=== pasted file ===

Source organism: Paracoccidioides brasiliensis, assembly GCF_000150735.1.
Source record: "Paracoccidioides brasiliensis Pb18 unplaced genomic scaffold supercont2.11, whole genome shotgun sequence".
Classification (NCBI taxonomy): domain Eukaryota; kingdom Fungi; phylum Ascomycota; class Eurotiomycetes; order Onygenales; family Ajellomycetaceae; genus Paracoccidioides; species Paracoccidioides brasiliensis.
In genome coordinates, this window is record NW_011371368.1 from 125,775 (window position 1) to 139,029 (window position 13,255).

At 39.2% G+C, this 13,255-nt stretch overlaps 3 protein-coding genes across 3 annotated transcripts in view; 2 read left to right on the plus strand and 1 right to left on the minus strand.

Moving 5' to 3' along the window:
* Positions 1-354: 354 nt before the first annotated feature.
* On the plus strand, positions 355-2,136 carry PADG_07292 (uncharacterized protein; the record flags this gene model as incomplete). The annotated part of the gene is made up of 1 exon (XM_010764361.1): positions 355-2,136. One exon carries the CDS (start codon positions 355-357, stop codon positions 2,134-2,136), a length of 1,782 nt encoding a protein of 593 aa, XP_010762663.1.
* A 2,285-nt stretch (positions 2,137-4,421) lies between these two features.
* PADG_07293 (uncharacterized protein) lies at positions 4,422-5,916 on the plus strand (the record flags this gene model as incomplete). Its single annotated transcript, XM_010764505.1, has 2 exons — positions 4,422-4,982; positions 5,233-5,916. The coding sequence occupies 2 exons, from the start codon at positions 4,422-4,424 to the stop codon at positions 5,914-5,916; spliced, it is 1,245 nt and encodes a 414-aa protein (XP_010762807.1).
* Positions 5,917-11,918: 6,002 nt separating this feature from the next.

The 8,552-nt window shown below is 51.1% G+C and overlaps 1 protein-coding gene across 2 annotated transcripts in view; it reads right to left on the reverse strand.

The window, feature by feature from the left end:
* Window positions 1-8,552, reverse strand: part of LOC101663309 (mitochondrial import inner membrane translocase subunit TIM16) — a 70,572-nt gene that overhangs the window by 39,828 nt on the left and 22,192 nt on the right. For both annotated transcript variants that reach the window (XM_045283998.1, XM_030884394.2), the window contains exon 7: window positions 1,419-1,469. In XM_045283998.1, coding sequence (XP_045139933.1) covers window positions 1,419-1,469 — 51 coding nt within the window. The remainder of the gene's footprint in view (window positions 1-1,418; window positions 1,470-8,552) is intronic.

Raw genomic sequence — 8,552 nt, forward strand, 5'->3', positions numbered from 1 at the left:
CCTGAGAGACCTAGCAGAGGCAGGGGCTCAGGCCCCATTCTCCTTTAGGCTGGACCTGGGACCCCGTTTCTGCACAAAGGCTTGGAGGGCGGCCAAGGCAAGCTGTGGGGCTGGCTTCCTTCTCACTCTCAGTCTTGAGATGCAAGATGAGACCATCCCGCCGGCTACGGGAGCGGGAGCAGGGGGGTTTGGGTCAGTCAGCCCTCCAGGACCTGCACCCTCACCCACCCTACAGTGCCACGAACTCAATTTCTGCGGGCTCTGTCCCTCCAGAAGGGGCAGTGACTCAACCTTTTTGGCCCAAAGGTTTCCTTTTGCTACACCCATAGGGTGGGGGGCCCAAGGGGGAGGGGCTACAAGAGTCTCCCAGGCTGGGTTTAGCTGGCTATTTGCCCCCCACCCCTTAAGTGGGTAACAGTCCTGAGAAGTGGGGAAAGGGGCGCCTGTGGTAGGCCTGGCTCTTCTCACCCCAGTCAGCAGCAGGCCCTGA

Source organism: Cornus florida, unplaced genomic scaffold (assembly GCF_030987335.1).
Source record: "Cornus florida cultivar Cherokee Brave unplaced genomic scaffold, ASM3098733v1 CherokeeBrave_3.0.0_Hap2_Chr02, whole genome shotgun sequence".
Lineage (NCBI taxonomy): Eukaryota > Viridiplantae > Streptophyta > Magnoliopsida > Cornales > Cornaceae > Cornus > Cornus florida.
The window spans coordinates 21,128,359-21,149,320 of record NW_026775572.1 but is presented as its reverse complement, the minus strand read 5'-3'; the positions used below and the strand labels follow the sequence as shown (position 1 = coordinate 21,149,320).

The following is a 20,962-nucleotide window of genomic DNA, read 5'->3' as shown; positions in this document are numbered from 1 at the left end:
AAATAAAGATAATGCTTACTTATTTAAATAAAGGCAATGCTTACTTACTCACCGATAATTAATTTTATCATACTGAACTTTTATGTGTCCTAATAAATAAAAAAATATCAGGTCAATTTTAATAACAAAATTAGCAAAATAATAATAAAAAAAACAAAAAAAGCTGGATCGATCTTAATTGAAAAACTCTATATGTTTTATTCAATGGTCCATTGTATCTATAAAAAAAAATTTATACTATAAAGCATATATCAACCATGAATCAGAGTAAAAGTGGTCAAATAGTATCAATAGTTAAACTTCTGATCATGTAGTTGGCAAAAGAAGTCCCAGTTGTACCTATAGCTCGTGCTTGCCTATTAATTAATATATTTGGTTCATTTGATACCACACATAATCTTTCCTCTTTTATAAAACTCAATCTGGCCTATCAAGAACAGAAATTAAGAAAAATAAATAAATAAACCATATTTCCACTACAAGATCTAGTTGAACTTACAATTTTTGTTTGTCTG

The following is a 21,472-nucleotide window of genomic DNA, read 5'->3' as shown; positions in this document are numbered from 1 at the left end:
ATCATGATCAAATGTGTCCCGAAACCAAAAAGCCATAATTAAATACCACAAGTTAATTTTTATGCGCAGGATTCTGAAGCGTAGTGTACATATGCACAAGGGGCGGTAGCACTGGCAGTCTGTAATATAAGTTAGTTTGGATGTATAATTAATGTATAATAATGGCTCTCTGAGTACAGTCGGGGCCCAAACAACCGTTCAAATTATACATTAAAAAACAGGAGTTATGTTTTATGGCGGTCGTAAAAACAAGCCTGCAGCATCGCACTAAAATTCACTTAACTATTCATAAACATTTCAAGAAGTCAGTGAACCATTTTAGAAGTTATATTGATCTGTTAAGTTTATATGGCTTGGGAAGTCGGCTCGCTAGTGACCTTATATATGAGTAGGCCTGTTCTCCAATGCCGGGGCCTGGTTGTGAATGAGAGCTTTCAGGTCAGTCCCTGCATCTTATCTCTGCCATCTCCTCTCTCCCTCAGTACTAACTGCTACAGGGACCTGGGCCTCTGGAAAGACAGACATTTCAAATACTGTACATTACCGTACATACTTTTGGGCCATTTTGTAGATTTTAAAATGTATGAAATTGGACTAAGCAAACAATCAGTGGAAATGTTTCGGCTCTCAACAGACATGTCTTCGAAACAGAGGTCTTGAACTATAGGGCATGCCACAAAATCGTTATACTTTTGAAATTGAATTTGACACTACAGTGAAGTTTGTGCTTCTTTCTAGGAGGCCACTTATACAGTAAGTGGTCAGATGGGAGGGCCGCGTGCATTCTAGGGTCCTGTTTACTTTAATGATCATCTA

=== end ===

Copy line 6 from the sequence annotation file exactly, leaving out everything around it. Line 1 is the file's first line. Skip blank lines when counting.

Moving 5' to 3' along the window: